As the days get warmer it’s time to banish the coats and get back outside – and what better time to do it than when the kids are off school for half term.
Spending time outside, in nature, is so important for kids development and wellbeing. So whether it’s in a park nearby or your own back garden, we’ve got some fun nature activity ideas for you to do with the kids.
Before you start
Always paint in a well-ventilated room or outside and follow the manufacturer’s instructions on the tin. If any paint gets in contact with anyone’s eyes, rinse immediately with cold water. Adult supervision is needed at all times.
It’s also recommended you read our DIY Safety Tips guide to keep everyone safe and protected.
Flower pressing is a gorgeous technique to preserve your beautiful blooms.
First, get the kids to pick some fresh flowers. Choose flowers that are either still in bud form, or that are freshly bloomed. Then, get an adult to prep them by cutting off the stems at an angle, removing the lower leaves and then leaving the flowers in a clean glass of water for a few hours.
Next, you need to create a flower press. Get an adult to cut two equal sized pieces of plywood in a rectangle shape and drill holes into each corner of the two boards. Place the flower between two pieces of printer paper (like a sandwich).
Layer everything up, so it goes – wood, paper, flower, paper, wood – and then use wing nuts and bolts to tighten everything together. Change the blotter sheets every four days for the next three to four weeks.
Cement sandcastles are really easy to create and don’t take too long. All you need is a small bag of cement, a disposable container, disposable spoon, castle moulds and some cooking spray.
An adult will need to help mix the cement in a disposable container, according to the directions on the box – while the kids spray the castle moulds with cooking spray.
Pour the cement into the castle moulds and let it sit until it’s dry. Then, simply pull the sides away from the cement and the mould should fall right off. Let it cool for a while and then it’s ready to play with.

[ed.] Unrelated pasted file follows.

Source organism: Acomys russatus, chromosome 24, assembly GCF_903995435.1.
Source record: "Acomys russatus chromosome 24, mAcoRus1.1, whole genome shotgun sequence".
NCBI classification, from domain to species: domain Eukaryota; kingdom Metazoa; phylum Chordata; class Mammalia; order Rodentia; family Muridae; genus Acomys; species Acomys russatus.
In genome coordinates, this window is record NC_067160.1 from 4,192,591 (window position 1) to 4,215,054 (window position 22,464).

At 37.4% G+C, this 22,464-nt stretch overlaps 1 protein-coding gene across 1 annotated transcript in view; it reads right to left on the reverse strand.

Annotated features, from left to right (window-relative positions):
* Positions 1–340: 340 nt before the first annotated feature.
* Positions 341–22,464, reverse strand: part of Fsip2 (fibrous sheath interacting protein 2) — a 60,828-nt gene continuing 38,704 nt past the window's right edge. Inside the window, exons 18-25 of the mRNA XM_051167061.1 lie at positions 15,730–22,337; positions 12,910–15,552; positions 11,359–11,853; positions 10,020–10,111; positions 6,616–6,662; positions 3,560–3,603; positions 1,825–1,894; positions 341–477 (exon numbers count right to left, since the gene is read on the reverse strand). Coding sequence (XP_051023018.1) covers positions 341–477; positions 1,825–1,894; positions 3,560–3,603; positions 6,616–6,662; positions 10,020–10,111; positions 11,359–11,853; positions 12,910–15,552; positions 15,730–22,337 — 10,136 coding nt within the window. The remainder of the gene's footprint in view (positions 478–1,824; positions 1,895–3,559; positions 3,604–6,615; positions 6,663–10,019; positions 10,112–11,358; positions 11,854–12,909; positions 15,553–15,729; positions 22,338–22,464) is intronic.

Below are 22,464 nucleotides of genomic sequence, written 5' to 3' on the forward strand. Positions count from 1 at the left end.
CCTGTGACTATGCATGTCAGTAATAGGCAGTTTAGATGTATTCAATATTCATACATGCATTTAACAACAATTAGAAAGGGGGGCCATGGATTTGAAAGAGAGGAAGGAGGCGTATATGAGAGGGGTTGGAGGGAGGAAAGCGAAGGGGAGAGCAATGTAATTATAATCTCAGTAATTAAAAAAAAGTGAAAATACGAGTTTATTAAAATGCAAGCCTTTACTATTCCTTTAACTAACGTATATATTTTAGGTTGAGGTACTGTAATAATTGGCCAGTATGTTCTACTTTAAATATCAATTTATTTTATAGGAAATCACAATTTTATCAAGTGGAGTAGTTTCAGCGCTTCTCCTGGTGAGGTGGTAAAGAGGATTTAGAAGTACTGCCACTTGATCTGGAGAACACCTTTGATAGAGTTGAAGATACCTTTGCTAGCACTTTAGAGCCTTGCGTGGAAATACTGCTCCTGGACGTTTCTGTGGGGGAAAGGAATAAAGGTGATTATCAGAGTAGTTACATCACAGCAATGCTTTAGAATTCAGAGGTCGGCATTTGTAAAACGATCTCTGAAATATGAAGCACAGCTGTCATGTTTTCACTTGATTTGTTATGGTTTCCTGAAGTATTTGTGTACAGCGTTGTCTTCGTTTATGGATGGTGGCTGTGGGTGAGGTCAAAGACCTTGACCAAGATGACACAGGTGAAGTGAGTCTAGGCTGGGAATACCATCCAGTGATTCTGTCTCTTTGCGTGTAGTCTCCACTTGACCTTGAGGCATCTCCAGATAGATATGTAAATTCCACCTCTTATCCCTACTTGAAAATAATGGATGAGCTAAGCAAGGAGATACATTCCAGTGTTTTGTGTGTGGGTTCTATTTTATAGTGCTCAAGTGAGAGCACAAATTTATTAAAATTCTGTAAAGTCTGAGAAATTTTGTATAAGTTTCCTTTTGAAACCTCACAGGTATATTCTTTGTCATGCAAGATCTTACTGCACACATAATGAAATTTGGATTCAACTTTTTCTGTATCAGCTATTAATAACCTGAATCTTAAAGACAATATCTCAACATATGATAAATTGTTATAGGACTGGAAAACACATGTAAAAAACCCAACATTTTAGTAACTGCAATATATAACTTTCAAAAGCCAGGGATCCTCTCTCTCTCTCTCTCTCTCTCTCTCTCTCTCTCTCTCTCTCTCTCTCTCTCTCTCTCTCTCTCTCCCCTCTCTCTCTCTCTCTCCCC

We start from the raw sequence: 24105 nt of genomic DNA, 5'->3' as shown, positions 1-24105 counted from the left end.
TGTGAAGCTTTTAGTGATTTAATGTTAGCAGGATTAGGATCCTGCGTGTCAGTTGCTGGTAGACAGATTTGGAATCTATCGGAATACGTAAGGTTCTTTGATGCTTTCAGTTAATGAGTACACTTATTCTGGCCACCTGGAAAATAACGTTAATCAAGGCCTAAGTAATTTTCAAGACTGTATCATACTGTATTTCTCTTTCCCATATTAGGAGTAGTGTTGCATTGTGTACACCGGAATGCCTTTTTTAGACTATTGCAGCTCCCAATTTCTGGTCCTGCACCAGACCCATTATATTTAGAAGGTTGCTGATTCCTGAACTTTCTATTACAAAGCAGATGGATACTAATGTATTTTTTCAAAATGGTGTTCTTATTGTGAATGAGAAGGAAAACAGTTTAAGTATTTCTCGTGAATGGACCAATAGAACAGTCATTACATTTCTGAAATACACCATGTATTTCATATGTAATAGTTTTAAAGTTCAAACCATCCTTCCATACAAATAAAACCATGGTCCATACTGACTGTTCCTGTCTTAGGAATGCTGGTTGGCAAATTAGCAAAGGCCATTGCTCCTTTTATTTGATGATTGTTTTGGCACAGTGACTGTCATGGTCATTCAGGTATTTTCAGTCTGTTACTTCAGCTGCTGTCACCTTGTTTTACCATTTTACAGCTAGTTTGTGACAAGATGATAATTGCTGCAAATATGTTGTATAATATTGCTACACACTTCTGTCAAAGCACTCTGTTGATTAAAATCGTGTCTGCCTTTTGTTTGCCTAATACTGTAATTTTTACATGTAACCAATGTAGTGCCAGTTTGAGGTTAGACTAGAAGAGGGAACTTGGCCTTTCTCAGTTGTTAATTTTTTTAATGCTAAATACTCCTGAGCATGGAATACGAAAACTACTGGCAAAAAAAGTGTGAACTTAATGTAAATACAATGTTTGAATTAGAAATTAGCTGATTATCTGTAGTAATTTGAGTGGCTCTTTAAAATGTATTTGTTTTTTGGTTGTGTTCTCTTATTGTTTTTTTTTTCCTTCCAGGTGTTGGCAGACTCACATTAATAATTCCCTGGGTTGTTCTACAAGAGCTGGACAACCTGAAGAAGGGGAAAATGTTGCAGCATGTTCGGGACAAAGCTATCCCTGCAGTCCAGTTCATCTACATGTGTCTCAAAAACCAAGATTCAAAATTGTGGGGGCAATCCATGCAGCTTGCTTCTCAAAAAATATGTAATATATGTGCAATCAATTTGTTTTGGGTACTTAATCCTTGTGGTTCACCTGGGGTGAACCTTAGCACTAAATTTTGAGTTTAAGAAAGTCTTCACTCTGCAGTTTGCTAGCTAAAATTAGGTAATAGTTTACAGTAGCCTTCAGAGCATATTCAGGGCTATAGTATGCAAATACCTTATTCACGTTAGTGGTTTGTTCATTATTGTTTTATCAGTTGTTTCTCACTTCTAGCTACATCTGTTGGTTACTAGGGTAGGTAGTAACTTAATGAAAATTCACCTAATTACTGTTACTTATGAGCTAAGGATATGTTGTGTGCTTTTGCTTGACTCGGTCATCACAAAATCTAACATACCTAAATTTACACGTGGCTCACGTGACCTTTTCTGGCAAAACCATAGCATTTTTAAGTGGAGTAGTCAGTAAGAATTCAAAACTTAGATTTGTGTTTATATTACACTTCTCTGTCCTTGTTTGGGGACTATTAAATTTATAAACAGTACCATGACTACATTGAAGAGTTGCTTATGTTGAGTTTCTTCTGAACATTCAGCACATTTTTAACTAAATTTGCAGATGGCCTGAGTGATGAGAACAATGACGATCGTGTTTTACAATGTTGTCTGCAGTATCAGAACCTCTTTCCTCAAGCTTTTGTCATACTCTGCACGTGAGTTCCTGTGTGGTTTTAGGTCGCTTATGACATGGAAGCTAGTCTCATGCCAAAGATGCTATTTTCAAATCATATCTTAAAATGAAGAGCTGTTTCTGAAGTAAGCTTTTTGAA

These cement sandcastles can be decorated and painted to make great presents for grandparents – such as homemade bookends or as unique decorative touches for around the home.
Be careful with this activity as cement can be heavy- so watch out for little fingers and toes!
Another great idea, especially for the easter holidays, is to create an easter wreath.
Get the kids outside to gather some leaves and twigs that’ll look great. Get creative and paint or -paper mache some eggshells, then set aside until completely dry.
Take some tissue paper and bunch it up into a cylindrical roll and weave into the concave side of a wire wreath frame. Then, attach your eggs to the tissue paper using a glue gun – make sure an adult does this part. Use the leaves and twigs the kids collected earlier to fill in the gaps, gluing them onto the tissue paper as well, until the tissue paper is completely covered. And there you go.
Get creative with displaying nature
DIY branch décor is incredibly easy to make – yet super effective. Get the kids to gather lots of branches, but just make sure that they are not falling apart or full of bugs – thin, sturdy branches will look the best.
Then use spray paint (one that is a paint and primer in one will be longer lasting) to paint your branches.
Make sure to do this in a well-ventilated area, or preferably outside, and cover the area where you’re going to spray your branches with newspaper or paper bags. Don’t forget to wear plastic gloves and a face mask whilst using the spray paint.
Use light strokes and really take your time to cover every inch of the branches. Get an adult to do this first before letting the kids have a turn and then leave them somewhere to completely dry.
Once dried, you can display them in a vase around the house.